Study reveals 81% of NBers have delusions of grandeur

Study reveals 81% of NBers have delusions of grandeur

New Brunswick — In shocking-to-none study results released by Statistics Atlantic last week, it was revealed that 81 percent of New Brunswick residents have delusions of grandeur and believe that they are better than most other New Brunswickers.

“New Brunswick is home to some of the most delusional and self-centered whackos this side of the Atlantic,” said Statistics Atlantic spokesperson Neil MacKay.

“Some of them thought they deserved a movie made about them, others thought that their unoriginal business idea could thrive in today’s cutthroat economy. It was sad, really,” explained MacKay.

MacKay cited “mule-headed stubbornness and near-illiteracy” as potential causes to a large number of the cases, some of whom thought that they should write an autobiography at the ripe old age of 32. Those symptoms can lead to some of the other given examples, such as New Brunswickers feeling “they deserve everything handed to them,” or that “the rules don’t apply to them,” or that they’re “too swamped” to spell correctly and use complete sentences in emails, often typing the entire email in the subject line.

The prime delusion cited by MacKay was people thinking that “New Brunswick is the best place to live.”

“They cite kindness, fall colours, business culture — anything that you can find in literally any other place anywhere in the world. Someone put the idea in their head that they’re special, when in reality they aren’t,” said MacKay, his voice growing louder and louder in frustration at the futility of trying to change a New Brunswicker’s mind about something.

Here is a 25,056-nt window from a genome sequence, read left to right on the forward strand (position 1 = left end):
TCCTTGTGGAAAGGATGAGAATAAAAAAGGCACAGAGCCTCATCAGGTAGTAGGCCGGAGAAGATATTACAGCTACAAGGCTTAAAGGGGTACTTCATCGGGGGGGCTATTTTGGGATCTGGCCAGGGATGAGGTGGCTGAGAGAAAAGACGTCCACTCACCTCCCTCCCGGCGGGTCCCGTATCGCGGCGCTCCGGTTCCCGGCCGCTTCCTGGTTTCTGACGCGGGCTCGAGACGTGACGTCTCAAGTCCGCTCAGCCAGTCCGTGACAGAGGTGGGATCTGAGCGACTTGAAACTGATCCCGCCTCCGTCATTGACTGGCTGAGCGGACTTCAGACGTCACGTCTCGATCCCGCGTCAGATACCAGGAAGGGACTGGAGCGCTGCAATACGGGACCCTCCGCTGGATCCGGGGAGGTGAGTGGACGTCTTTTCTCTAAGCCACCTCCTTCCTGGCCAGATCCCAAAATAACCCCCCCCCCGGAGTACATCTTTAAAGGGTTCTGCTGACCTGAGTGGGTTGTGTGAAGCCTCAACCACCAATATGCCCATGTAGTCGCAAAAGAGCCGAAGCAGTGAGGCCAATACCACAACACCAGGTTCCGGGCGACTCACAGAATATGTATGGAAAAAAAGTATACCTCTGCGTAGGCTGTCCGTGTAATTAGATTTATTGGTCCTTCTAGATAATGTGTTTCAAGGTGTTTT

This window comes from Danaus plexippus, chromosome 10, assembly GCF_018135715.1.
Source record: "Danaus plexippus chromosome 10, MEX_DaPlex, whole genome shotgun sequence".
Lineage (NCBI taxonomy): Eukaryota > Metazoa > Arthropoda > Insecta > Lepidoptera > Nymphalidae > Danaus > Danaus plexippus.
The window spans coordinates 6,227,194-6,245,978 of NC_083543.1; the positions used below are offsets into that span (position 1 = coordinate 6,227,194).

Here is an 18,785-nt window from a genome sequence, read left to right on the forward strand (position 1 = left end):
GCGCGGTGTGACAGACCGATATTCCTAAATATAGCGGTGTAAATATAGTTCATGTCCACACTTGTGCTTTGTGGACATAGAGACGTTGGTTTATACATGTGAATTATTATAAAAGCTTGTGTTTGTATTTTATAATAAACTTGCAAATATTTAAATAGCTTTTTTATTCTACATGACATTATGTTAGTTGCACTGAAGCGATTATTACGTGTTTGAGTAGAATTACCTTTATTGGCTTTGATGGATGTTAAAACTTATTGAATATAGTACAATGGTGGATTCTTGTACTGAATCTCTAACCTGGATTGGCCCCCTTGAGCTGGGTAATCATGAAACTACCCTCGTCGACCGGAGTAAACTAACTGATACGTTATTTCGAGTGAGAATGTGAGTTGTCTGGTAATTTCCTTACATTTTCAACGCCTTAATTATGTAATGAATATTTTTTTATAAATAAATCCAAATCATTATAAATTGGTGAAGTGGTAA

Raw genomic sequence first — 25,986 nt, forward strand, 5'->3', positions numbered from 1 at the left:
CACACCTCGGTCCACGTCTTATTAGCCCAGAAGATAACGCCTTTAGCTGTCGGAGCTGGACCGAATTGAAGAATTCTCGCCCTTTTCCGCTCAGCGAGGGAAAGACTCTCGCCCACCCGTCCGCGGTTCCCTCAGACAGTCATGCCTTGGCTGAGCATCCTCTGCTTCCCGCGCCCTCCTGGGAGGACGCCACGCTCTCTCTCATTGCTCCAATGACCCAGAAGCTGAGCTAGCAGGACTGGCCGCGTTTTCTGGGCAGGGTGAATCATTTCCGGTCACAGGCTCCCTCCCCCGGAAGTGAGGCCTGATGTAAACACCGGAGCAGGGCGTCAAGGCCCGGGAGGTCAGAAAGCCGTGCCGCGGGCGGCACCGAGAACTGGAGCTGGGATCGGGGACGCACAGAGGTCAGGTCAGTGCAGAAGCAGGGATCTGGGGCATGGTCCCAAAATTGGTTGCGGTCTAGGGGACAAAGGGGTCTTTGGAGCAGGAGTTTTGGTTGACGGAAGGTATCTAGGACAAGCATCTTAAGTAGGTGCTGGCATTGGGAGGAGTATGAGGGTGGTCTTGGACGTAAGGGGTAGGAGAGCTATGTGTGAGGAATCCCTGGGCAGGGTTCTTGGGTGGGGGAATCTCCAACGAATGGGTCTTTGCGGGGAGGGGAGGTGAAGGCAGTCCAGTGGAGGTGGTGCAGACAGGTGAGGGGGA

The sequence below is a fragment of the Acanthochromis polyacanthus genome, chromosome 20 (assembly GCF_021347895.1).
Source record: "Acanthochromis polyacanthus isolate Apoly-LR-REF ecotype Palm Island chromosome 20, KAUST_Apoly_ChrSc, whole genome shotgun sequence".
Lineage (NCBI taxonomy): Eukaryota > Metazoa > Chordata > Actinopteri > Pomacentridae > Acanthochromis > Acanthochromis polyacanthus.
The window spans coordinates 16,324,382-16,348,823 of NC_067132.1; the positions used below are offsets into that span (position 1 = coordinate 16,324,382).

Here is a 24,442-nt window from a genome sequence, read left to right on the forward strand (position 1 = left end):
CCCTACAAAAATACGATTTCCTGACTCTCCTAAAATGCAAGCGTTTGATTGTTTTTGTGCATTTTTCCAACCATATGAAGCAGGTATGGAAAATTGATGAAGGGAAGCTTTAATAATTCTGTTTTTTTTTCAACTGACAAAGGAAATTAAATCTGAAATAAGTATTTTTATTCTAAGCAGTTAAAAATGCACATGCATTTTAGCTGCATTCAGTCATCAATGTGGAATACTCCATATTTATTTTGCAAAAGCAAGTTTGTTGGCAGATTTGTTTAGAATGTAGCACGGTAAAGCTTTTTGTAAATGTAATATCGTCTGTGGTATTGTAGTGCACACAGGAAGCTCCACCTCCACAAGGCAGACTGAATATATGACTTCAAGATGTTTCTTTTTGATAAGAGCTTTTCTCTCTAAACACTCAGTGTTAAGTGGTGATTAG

Fred Morrison, local entrepreneur of failing printing business Morrison Print Group, is one New Brunswicker who took the survey and didn’t mind being interviewed. Morrison said that he has had to lay off 4 employees, but he’s optimistic that “business will turn around soon.”

“I’m a pillar of this community. I know that they’re going to come together and start doing business with me again to save me. I just know it,” repeated Morrison, staring intently at a crack in the wall while willing himself to forget that there are 6 other identical businesses within a 50-kilometre radius.

MacKay advises New Brunswick parents to stop telling their children that they are unique snowflakes, so that future generations will have the motivation to work hard to achieve some notion of success.

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